So, who exactly gets to play Lost Planet 2? There's something ever so slightly suspicious about Capcom's exclusive announcement on the 360's Marketplace.
Late last year, Lost Planet's executive producer Keiji Inafune told Famitsu about their multi-platform plans for the Dead Rising and Lost Planet sequels. Meanwhile, Capcom's 2008 financial report (issued to reassure their shareholders of their ongoing commitment to make money rather than, say, make Facebreaker and Mirror's Edge) stated the company would no longer be dabbling with console-specific exclusives. "All major titles launched during the next fiscal year or thereafter will be developed as multi-platform games," said last September's report.
Now, though, Lost Planet 2 has debuted exclusively on 360, but it's a meaningless debut if the game ends up on other platforms. Naturally, drama erupted across the internet, and Capcom began closing forum threads speculating on Lost Planet 2's multi-format release. Even the press release isn't clear on the matter; it explains how the game is - yes! - "in development for the Xbox 360", but nowhere does it use the word "exclusively" or even the phrases "timed exclusive" or "coming first to Xbox 360."
Capcom's UK spokesperson told us, "All we can say at this time is that we've announced Lost Planet 2 for the 360 - that's all I can say", while Capcom USA's Christian Svensson went on to set the record not-especially-straight by explaining, "I'm going to have to remain silent for a little bit longer. It's complicated, it's confusing, I do understand that it's confusing how it was announced. It's not clear. Clarity will come over the coming months."
Here's your clarity: Lost Planet 2 will be a multi-platform game, very likely released first on 360. Mindshare isn't so valuable a commodity that Microsoft would splash the cash just for Capcom to announce the game on their system a few months before announcing the simultaneous release on PC and PS3; or rather, if they have, somebody deserves a hot slice of redundancy pie for pishing away so much cash on so valueless an exclusive at a time when Microsoft is dropping staff left, right and centre.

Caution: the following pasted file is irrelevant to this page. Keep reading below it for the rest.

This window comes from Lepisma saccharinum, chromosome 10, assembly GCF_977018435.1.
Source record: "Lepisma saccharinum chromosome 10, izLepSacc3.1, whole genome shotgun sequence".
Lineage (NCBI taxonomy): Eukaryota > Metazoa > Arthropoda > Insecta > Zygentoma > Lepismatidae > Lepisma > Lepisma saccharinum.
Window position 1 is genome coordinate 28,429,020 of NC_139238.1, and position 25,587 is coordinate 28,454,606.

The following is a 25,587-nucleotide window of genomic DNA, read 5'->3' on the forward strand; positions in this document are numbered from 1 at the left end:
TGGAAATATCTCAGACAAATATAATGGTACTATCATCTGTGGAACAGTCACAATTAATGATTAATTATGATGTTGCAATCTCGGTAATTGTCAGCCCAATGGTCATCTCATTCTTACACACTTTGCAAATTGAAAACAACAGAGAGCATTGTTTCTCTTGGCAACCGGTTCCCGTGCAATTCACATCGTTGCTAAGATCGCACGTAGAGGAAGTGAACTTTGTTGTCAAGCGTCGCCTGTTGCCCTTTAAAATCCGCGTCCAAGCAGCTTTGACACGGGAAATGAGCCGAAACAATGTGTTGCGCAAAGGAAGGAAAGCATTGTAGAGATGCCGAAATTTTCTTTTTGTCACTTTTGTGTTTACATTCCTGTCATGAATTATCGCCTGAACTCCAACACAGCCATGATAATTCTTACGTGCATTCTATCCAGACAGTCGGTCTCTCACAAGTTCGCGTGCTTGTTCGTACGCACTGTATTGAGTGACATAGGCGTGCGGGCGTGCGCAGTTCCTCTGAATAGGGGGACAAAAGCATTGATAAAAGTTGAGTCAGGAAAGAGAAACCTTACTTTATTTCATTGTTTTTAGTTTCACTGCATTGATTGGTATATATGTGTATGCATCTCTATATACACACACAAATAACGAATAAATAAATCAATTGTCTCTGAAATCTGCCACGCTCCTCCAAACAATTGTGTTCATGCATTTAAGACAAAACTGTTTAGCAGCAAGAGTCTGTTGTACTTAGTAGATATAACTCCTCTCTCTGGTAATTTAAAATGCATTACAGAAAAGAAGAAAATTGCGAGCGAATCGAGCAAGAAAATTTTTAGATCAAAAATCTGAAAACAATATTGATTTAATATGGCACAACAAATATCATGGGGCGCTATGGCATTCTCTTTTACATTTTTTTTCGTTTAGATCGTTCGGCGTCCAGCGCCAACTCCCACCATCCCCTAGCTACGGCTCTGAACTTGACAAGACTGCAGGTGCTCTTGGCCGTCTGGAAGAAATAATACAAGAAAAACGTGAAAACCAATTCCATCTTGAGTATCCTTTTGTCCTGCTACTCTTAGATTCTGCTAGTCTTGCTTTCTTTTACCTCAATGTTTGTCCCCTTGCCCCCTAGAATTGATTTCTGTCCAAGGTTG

Anyway, the game itself: because Lost Planet was bastard, bastard hard, it's unlikely you finished it (not without our guide anyway), and because Lost Planet was as Japanese as it was difficult, it had a hatstand-catflap-mental storyline. As predictably evil mega-corporation NEVEC set out to warm up the frosty planet with a doomsday device which will temporarily strip the entire planet of life, a group of Snow Pirates set out to stop them, while their own scientist works on his own planet-warming tech. With the help of improbably-named amnesiac hero Wayne, the pirates abort NEVEC's plan, but at the cost of Wayne's memory. Again. Idiot. Anyway, one year later Wayne shows up to witness the first test of the Snow Pirates' technology which melts the snow in localised pockets, revealing grass beneath.
Ten years later, and the seeds sown in Lost Planet have grown, with entire rainforests in isolated pockets surrounded by snowy wasteland. Ancient cities have thawed and forests stand where before there were glaciers and Akrid hives. New factions of Snow Pirates have risen up to take control over the isolated fertile lands and Wayne Holden is, apparently, nowhere to be seen...
Which is probably all for the best. Lost Planet was at its best online where you played as random Snow Pirates and were offered (admittedly quite limited) options to customise your character. Knowing this, Capcom have made every character in your four-man squad fully customisable using a modular system which really will make your Snow Pirate your own this time out. Hop online and you'll bring your customised Pirate with you, in co-op or versus.